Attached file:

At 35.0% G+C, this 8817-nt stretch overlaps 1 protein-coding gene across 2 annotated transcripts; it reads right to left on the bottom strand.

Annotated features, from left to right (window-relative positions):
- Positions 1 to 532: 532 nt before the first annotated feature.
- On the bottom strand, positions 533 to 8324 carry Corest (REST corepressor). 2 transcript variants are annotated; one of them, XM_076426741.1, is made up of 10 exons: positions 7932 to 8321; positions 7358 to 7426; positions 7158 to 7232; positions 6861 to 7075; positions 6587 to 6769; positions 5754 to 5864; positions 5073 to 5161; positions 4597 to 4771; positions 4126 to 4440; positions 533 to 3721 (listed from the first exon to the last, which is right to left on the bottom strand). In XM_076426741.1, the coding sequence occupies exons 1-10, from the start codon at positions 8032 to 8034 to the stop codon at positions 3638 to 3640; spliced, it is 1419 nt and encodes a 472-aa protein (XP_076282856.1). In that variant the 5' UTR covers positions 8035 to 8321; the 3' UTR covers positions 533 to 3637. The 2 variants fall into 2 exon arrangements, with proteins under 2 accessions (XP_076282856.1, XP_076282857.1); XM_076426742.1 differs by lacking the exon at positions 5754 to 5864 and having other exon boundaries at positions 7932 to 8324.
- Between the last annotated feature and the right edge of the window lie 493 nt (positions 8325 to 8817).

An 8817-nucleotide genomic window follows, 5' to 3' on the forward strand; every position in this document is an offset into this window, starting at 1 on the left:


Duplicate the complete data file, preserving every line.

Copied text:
At 35.0% G+C, this 8817-nt stretch overlaps 1 protein-coding gene across 2 annotated transcripts; it reads right to left on the bottom strand.

Annotated features, from left to right (window-relative positions):
- Positions 1 to 532: 532 nt before the first annotated feature.
- On the bottom strand, positions 533 to 8324 carry Corest (REST corepressor). 2 transcript variants are annotated; one of them, XM_076426741.1, is made up of 10 exons: positions 7932 to 8321; positions 7358 to 7426; positions 7158 to 7232; positions 6861 to 7075; positions 6587 to 6769; positions 5754 to 5864; positions 5073 to 5161; positions 4597 to 4771; positions 4126 to 4440; positions 533 to 3721 (listed from the first exon to the last, which is right to left on the bottom strand). In XM_076426741.1, the coding sequence occupies exons 1-10, from the start codon at positions 8032 to 8034 to the stop codon at positions 3638 to 3640; spliced, it is 1419 nt and encodes a 472-aa protein (XP_076282856.1). In that variant the 5' UTR covers positions 8035 to 8321; the 3' UTR covers positions 533 to 3637. The 2 variants fall into 2 exon arrangements, with proteins under 2 accessions (XP_076282856.1, XP_076282857.1); XM_076426742.1 differs by lacking the exon at positions 5754 to 5864 and having other exon boundaries at positions 7932 to 8324.
- Between the last annotated feature and the right edge of the window lie 493 nt (positions 8325 to 8817).

An 8817-nucleotide genomic window follows, 5' to 3' on the forward strand; every position in this document is an offset into this window, starting at 1 on the left: